Do dogs in the United States, Japan and South Korea have the same emotions?

According to Takara Co., a major toy manufacturer in Tokyo, they do, although they may respond to different languages.

The company thus started marketing its Bowlingual, an electronic device attached to a dog’s collar that “interprets” the emotional tones of a canine’s bark, in South Korea earlier this month and will introduce it to American stores in August.

The Bowlingual transmits a dog’s barks and whines to a palm-size console held by the animal’s master. The console classifies the sounds into emotional categories. The product comes with 200 explanations about a dog’s feelings, which are expressed on the console with such sentences as “I am frustrated,” “I want to be with you,” and “Do you want to play with me? I am ready!”

“Dogs in South Korea and the U.S. generally act the same as Japanese dogs, so we translated most of the expressions in the Japanese version to the South Korean and American versions,” said Masahiko Kajita, Takara’s marketing manager in charge of the Bowlingual.

Takara has yet to confirm how well its product is selling in South Korean this month, but the company has received favorable but unexpected news from the country. South Korean police used a dog equipped with a Bowlingual in April to hunt for an arsonist.

“I am happy that South Korean police have highly valued our product. However, the Bowlingual is a communication toy. It is not designed for looking for criminals,” Kajita said.

Takara sold 300,000 Bowlingual units in Japan between last Sept. 27 and March 31, Kajita said, pointing out that in the toy business, selling 100,000 units is a benchmark for a popular product.

The Bowlingual, however, was not easy to develop.

In 2001, Takara developed software for the Bowlingual in cooperation with Japan Acoustic Lab, a Tokyo-based research organization, and Index Corp, a mobile phone contents developer in Tokyo. Takara also received advice on dog behavior from Dr. Norio Kogure of the Kogure Companion Animal Clinic in Tokyo.

However, it took time to develop hardware for the Bowlingual software, Kajita said.

“When I joined the project in January last year, we initially planned to put the Bowlingual on the market in a matter of one month,” he said. “However, the launch date was delayed from February to June, and finally to September.”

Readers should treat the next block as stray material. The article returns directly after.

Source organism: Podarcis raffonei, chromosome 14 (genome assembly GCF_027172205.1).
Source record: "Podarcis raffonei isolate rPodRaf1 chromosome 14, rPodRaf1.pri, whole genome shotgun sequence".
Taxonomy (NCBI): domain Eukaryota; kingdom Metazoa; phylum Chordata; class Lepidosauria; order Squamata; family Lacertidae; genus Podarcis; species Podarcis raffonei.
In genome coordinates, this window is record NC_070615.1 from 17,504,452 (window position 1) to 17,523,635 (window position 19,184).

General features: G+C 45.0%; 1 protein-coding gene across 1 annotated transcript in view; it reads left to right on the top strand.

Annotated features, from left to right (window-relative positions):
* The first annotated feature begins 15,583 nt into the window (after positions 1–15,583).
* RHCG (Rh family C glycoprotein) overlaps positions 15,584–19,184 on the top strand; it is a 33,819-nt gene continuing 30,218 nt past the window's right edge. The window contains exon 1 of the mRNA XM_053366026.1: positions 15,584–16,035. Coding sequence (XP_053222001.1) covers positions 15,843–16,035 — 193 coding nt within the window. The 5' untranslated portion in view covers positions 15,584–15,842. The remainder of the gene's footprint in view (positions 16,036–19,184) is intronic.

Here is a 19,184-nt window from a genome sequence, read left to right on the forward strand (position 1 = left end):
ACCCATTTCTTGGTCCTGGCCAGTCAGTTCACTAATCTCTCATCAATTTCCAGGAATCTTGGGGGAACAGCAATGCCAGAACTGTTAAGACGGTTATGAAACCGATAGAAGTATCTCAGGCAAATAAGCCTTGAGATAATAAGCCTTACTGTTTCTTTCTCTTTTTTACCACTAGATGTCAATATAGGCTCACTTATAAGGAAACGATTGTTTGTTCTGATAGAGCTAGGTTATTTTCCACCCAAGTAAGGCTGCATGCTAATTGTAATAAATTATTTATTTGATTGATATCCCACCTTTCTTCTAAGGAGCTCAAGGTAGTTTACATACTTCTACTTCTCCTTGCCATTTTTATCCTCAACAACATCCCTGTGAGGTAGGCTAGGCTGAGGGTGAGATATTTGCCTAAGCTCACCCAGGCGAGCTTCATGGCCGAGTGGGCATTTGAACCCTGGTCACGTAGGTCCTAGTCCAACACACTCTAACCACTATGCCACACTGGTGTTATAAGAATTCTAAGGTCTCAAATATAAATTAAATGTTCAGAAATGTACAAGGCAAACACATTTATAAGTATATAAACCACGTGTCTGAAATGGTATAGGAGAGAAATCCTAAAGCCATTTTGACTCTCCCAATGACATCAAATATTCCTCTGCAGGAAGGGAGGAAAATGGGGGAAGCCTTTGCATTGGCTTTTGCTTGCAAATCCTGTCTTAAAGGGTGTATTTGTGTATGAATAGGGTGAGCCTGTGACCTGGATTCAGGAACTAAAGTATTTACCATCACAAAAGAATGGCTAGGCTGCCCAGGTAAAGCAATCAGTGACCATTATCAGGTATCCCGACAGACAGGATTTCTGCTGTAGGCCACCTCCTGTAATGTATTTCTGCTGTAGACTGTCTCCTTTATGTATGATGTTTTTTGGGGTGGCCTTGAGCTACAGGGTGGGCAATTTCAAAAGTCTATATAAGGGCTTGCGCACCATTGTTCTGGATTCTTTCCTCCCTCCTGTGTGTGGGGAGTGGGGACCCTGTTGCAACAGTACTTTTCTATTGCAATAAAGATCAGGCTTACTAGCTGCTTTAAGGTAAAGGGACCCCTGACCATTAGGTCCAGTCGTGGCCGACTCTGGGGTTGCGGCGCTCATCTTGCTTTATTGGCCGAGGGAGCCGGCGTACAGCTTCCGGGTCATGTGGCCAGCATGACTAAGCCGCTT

The delay was due mainly to technical glitches, including difficulties such as downsizing the device attached to the dog collar and making it run longer hours, Kajita explained.

He recalled a day in August when Takara ran an advertisement for the Bowlingual in major newspapers.

“When asked if we could sell it on schedule, I pretended that we had no problem,” he said. “To tell the truth, we weren’t even sure the toy could be completed on schedule.”

The Bowlingual was selected in early September as one of the best inventions of 2002 by Time magazine in the U.S. After completing the toy, Kajita flew to the U.S. on Sept. 29, two days after the toy debuted in Japan, to attend the awards ceremony.

“While staying in the U.S., I worried that the Bowlingual would not attract dog owners because its price (14,800 yen a unit) is a little expensive as a toy,” he said.

He eventually received a call from headquarters. Takara told Kajita that the company had been receiving many complaints about the Bowlingual — complaints about its unavailability.

“In Japan, the Bowlinguals sold out in a few days at many toy shops. I was relieved, but I had to quickly start thinking of ways to cope with the unexpected popularity,” he said.

Since then, Takara has been increasing Bowlingual production to catch up with the growing demand and forging a worldwide sales plan, Kajita said.

Takara is also planning to market the Bowlingual in Europe early next year, and is now trying to decide which country should get the initial launch.

“We will start developing a cat version in July, because we have been receiving many requests from cat lovers,” Kajita said.

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